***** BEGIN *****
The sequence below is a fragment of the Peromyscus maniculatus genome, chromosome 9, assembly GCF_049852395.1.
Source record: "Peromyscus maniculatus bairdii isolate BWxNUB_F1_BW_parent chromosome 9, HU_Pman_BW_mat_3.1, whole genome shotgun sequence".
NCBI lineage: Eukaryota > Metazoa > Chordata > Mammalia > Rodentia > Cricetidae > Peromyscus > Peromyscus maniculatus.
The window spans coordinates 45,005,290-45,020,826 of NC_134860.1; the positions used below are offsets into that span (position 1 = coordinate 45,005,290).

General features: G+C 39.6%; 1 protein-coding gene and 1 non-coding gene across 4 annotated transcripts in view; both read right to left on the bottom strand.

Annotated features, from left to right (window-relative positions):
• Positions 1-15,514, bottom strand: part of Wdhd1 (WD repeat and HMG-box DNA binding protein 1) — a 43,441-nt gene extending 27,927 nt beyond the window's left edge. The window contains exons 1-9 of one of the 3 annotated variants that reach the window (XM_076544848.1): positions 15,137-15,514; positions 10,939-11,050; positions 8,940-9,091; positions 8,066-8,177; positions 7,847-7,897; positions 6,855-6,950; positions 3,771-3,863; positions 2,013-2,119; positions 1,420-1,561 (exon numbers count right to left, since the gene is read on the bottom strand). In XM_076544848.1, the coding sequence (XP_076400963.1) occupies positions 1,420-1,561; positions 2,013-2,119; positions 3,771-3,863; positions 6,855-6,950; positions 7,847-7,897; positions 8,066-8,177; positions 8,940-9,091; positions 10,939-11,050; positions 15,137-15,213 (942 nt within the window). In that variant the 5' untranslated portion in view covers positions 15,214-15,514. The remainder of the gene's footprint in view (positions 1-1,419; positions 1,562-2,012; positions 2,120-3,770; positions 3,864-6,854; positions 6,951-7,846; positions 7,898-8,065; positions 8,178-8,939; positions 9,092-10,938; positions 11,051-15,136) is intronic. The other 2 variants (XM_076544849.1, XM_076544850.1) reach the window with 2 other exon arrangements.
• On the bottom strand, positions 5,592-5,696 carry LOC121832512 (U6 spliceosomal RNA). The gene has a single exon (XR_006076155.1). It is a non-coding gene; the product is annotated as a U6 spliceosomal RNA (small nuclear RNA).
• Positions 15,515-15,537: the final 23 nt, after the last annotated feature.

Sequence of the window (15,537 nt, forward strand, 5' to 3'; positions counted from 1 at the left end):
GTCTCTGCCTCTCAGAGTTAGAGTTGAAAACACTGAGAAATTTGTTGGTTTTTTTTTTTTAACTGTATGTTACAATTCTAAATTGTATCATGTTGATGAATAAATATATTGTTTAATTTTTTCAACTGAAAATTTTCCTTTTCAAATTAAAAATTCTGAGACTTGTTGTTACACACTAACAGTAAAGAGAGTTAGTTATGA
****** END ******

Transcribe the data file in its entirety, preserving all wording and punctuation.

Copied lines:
The sequence below is a fragment of the Peromyscus maniculatus genome, chromosome 9, assembly GCF_049852395.1.
Source record: "Peromyscus maniculatus bairdii isolate BWxNUB_F1_BW_parent chromosome 9, HU_Pman_BW_mat_3.1, whole genome shotgun sequence".
NCBI lineage: Eukaryota > Metazoa > Chordata > Mammalia > Rodentia > Cricetidae > Peromyscus > Peromyscus maniculatus.
The window spans coordinates 45,005,290-45,020,826 of NC_134860.1; the positions used below are offsets into that span (position 1 = coordinate 45,005,290).

General features: G+C 39.6%; 1 protein-coding gene and 1 non-coding gene across 4 annotated transcripts in view; both read right to left on the bottom strand.

Annotated features, from left to right (window-relative positions):
• Positions 1-15,514, bottom strand: part of Wdhd1 (WD repeat and HMG-box DNA binding protein 1) — a 43,441-nt gene extending 27,927 nt beyond the window's left edge. The window contains exons 1-9 of one of the 3 annotated variants that reach the window (XM_076544848.1): positions 15,137-15,514; positions 10,939-11,050; positions 8,940-9,091; positions 8,066-8,177; positions 7,847-7,897; positions 6,855-6,950; positions 3,771-3,863; positions 2,013-2,119; positions 1,420-1,561 (exon numbers count right to left, since the gene is read on the bottom strand). In XM_076544848.1, the coding sequence (XP_076400963.1) occupies positions 1,420-1,561; positions 2,013-2,119; positions 3,771-3,863; positions 6,855-6,950; positions 7,847-7,897; positions 8,066-8,177; positions 8,940-9,091; positions 10,939-11,050; positions 15,137-15,213 (942 nt within the window). In that variant the 5' untranslated portion in view covers positions 15,214-15,514. The remainder of the gene's footprint in view (positions 1-1,419; positions 1,562-2,012; positions 2,120-3,770; positions 3,864-6,854; positions 6,951-7,846; positions 7,898-8,065; positions 8,178-8,939; positions 9,092-10,938; positions 11,051-15,136) is intronic. The other 2 variants (XM_076544849.1, XM_076544850.1) reach the window with 2 other exon arrangements.
• On the bottom strand, positions 5,592-5,696 carry LOC121832512 (U6 spliceosomal RNA). The gene has a single exon (XR_006076155.1). It is a non-coding gene; the product is annotated as a U6 spliceosomal RNA (small nuclear RNA).
• Positions 15,515-15,537: the final 23 nt, after the last annotated feature.

Sequence of the window (15,537 nt, forward strand, 5' to 3'; positions counted from 1 at the left end):
GTCTCTGCCTCTCAGAGTTAGAGTTGAAAACACTGAGAAATTTGTTGGTTTTTTTTTTTTAACTGTATGTTACAATTCTAAATTGTATCATGTTGATGAATAAATATATTGTTTAATTTTTTCAACTGAAAATTTTCCTTTTCAAATTAAAAATTCTGAGACTTGTTGTTACACACTAACAGTAAAGAGAGTTAGTTATGA